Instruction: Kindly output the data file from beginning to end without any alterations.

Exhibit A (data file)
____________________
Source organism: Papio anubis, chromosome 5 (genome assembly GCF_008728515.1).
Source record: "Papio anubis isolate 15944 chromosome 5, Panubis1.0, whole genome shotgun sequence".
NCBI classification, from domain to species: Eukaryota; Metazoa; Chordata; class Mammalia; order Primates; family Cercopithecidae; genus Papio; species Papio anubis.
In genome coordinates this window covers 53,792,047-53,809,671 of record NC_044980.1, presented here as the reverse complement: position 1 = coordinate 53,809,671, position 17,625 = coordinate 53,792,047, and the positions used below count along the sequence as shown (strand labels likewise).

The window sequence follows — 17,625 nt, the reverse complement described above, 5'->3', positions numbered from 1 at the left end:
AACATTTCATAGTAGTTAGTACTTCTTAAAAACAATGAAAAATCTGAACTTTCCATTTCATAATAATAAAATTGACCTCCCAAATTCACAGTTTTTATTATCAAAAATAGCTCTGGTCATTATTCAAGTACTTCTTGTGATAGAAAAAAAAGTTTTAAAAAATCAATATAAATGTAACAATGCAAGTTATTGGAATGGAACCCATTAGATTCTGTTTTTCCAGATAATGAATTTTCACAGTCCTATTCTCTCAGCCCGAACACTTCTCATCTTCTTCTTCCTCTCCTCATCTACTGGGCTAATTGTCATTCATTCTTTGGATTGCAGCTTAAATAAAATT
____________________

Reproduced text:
Source organism: Papio anubis, chromosome 5 (genome assembly GCF_008728515.1).
Source record: "Papio anubis isolate 15944 chromosome 5, Panubis1.0, whole genome shotgun sequence".
NCBI classification, from domain to species: Eukaryota; Metazoa; Chordata; class Mammalia; order Primates; family Cercopithecidae; genus Papio; species Papio anubis.
In genome coordinates this window covers 53,792,047-53,809,671 of record NC_044980.1, presented here as the reverse complement: position 1 = coordinate 53,809,671, position 17,625 = coordinate 53,792,047, and the positions used below count along the sequence as shown (strand labels likewise).

The window sequence follows — 17,625 nt, the reverse complement described above, 5'->3', positions numbered from 1 at the left end:
AACATTTCATAGTAGTTAGTACTTCTTAAAAACAATGAAAAATCTGAACTTTCCATTTCATAATAATAAAATTGACCTCCCAAATTCACAGTTTTTATTATCAAAAATAGCTCTGGTCATTATTCAAGTACTTCTTGTGATAGAAAAAAAAGTTTTAAAAAATCAATATAAATGTAACAATGCAAGTTATTGGAATGGAACCCATTAGATTCTGTTTTTCCAGATAATGAATTTTCACAGTCCTATTCTCTCAGCCCGAACACTTCTCATCTTCTTCTTCCTCTCCTCATCTACTGGGCTAATTGTCATTCATTCTTTGGATTGCAGCTTAAATAAAATT